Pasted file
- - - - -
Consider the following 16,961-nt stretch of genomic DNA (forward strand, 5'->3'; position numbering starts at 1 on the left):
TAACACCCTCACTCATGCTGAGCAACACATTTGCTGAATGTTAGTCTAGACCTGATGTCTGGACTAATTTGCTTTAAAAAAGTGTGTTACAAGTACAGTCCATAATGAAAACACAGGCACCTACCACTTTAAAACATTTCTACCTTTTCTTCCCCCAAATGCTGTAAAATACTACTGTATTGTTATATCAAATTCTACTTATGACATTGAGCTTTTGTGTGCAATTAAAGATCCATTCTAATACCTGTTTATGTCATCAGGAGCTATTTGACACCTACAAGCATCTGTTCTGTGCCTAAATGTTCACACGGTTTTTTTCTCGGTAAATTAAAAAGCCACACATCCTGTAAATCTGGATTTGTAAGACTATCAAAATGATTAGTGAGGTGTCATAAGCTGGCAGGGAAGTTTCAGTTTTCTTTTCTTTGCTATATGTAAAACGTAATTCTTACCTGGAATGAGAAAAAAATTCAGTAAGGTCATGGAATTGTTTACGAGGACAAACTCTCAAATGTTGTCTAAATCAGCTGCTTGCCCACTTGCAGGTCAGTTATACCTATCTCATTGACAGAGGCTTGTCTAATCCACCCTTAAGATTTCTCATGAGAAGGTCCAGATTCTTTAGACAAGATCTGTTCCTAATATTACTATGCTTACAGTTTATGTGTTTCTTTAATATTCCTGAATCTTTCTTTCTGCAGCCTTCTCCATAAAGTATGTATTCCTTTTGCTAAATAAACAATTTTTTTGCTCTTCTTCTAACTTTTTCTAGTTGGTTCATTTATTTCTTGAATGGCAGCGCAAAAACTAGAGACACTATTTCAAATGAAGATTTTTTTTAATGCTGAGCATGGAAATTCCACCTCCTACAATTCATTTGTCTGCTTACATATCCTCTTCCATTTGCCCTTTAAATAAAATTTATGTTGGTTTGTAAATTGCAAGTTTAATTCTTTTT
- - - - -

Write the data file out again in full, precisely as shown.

Consider the following 16,961-nt stretch of genomic DNA (forward strand, 5'->3'; position numbering starts at 1 on the left):
TAACACCCTCACTCATGCTGAGCAACACATTTGCTGAATGTTAGTCTAGACCTGATGTCTGGACTAATTTGCTTTAAAAAAGTGTGTTACAAGTACAGTCCATAATGAAAACACAGGCACCTACCACTTTAAAACATTTCTACCTTTTCTTCCCCCAAATGCTGTAAAATACTACTGTATTGTTATATCAAATTCTACTTATGACATTGAGCTTTTGTGTGCAATTAAAGATCCATTCTAATACCTGTTTATGTCATCAGGAGCTATTTGACACCTACAAGCATCTGTTCTGTGCCTAAATGTTCACACGGTTTTTTTCTCGGTAAATTAAAAAGCCACACATCCTGTAAATCTGGATTTGTAAGACTATCAAAATGATTAGTGAGGTGTCATAAGCTGGCAGGGAAGTTTCAGTTTTCTTTTCTTTGCTATATGTAAAACGTAATTCTTACCTGGAATGAGAAAAAAATTCAGTAAGGTCATGGAATTGTTTACGAGGACAAACTCTCAAATGTTGTCTAAATCAGCTGCTTGCCCACTTGCAGGTCAGTTATACCTATCTCATTGACAGAGGCTTGTCTAATCCACCCTTAAGATTTCTCATGAGAAGGTCCAGATTCTTTAGACAAGATCTGTTCCTAATATTACTATGCTTACAGTTTATGTGTTTCTTTAATATTCCTGAATCTTTCTTTCTGCAGCCTTCTCCATAAAGTATGTATTCCTTTTGCTAAATAAACAATTTTTTTGCTCTTCTTCTAACTTTTTCTAGTTGGTTCATTTATTTCTTGAATGGCAGCGCAAAAACTAGAGACACTATTTCAAATGAAGATTTTTTTTAATGCTGAGCATGGAAATTCCACCTCCTACAATTCATTTGTCTGCTTACATATCCTCTTCCATTTGCCCTTTAAATAAAATTTATGTTGGTTTGTAAATTGCAAGTTTAATTCTTTTT